La Piazza Della Signora
By: GlobusWhat’s the best vantage point to ponder the most illustrious town square in Florence, the Signoria? An outdoor table in the venerable Caffè Rivoire – preferably over a delicious, if not painfully expensive cioccolata con pane, a dark and mud-thick hot chocolate. Late at night, when the crowds have gone, you can search the long shadows and imagine that very little has changed here since the 1400s.
The Signoria is the most elegant sculpture garden in Europe. Masterpieces include the splendid Neptune Fountain by Ammannati, Hercules and Cacus by Bandinelli and a precise copy of Michelangelo’s David, all strategically poised in front of the Palazzo Vecchio. This grand public space has been the centerpiece of Florence since the 15th Century, the golden age when the city was established as the most beautiful in Europe. Eminent merchants in their ostentatious finery met here to discuss business in the midst of Florence’s raucous daily life: the din and odors from the produce vendors, butchers and fishmongers were as intense as any Indian bazaar. Barbers also plied their trade in the open air; preachers harangued the crowd for their wanton ways; children played palla al calico, a type of soccer; while young gentleman enjoyed chess and dice on the stone steps.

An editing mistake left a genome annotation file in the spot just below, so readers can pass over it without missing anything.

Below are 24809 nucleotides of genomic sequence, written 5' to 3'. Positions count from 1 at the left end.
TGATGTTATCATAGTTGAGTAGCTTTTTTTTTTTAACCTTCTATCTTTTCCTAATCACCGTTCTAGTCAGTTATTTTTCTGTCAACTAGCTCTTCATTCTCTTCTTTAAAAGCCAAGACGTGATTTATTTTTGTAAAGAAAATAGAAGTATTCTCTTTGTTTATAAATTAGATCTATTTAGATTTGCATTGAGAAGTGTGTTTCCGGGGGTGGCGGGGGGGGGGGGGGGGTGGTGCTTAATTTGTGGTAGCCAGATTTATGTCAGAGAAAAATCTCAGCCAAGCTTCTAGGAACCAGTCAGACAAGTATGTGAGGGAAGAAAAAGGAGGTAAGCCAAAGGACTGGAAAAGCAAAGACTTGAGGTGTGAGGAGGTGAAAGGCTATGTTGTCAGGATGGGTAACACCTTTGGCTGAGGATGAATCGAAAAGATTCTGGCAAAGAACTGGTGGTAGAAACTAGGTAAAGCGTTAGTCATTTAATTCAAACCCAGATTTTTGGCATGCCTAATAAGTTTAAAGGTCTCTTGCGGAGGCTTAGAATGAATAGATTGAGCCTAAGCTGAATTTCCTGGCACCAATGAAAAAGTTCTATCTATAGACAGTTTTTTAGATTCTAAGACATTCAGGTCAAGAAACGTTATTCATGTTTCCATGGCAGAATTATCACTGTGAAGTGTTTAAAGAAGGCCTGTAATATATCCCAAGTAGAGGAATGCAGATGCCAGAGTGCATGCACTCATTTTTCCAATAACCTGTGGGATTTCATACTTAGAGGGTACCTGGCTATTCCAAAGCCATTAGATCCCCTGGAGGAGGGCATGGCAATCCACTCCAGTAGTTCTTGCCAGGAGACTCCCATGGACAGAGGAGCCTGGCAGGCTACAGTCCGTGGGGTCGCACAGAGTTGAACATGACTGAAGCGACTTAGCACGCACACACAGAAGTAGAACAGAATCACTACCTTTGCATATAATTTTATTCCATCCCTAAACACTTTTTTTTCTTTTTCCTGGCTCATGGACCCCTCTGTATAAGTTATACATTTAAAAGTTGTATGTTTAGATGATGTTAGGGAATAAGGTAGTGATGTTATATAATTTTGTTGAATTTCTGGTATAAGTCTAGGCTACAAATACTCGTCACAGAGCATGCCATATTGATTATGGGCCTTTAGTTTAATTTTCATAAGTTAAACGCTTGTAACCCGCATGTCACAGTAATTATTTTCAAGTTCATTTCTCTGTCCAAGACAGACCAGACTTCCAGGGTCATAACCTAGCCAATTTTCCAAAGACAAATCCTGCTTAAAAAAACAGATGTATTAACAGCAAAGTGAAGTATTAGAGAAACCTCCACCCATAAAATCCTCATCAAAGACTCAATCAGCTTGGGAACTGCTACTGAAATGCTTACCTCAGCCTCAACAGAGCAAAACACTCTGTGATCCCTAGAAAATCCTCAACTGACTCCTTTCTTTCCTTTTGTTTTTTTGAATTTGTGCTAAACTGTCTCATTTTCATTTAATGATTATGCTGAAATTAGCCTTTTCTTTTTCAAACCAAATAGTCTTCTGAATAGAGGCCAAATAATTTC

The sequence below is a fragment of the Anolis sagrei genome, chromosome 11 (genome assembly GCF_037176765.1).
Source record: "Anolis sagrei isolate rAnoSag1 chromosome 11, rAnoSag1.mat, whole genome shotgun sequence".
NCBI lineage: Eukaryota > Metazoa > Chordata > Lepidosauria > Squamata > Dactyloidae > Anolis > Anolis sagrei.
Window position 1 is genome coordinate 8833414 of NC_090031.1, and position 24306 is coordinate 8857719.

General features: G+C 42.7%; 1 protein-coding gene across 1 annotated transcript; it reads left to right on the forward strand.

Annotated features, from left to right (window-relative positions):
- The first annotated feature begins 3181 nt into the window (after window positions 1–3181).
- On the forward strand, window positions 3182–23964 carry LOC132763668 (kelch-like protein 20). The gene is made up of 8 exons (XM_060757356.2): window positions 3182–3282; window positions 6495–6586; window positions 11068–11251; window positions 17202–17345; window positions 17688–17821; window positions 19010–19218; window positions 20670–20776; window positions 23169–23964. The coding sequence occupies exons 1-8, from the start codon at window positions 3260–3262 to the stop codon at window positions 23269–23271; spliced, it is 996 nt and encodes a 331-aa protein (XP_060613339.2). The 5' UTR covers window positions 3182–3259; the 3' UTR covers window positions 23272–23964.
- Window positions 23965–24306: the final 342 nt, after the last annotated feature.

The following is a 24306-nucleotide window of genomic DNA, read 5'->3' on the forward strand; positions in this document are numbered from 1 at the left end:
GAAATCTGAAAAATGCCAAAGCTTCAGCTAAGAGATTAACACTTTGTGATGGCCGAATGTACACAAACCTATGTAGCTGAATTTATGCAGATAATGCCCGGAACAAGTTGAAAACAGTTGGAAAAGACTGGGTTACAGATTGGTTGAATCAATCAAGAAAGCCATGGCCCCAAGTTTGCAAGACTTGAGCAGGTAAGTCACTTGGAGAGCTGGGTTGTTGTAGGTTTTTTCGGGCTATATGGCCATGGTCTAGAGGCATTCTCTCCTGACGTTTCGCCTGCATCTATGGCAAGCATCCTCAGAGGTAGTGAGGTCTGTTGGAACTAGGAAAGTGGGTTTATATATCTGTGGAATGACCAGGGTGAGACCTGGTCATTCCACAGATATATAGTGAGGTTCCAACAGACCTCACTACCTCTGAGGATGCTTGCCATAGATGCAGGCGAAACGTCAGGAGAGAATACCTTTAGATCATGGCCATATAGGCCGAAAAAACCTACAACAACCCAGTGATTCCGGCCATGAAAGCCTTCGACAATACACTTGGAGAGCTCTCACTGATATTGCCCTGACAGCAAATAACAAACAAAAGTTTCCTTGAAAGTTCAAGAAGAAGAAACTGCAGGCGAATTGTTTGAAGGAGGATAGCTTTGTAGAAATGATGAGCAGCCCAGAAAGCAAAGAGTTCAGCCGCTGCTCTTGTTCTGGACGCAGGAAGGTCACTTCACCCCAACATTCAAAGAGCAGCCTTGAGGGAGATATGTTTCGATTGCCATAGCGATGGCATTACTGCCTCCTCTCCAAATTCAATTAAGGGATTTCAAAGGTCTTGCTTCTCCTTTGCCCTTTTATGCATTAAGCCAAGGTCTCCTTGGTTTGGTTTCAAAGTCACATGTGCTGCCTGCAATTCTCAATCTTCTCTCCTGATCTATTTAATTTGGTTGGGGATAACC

With so many Florentines crowded together, the Signoria was also where sudden eruptions of violence might occur – some with political aims, other seemingly by accident. The city records show that a runaway horse once charged into the piazza, knocking over stalls and creating general panic. City officials thought that a revolt was in progress, so they locked the palace doors and the public executioner went into hiding, fearing retaliation from the friends and families of his victims.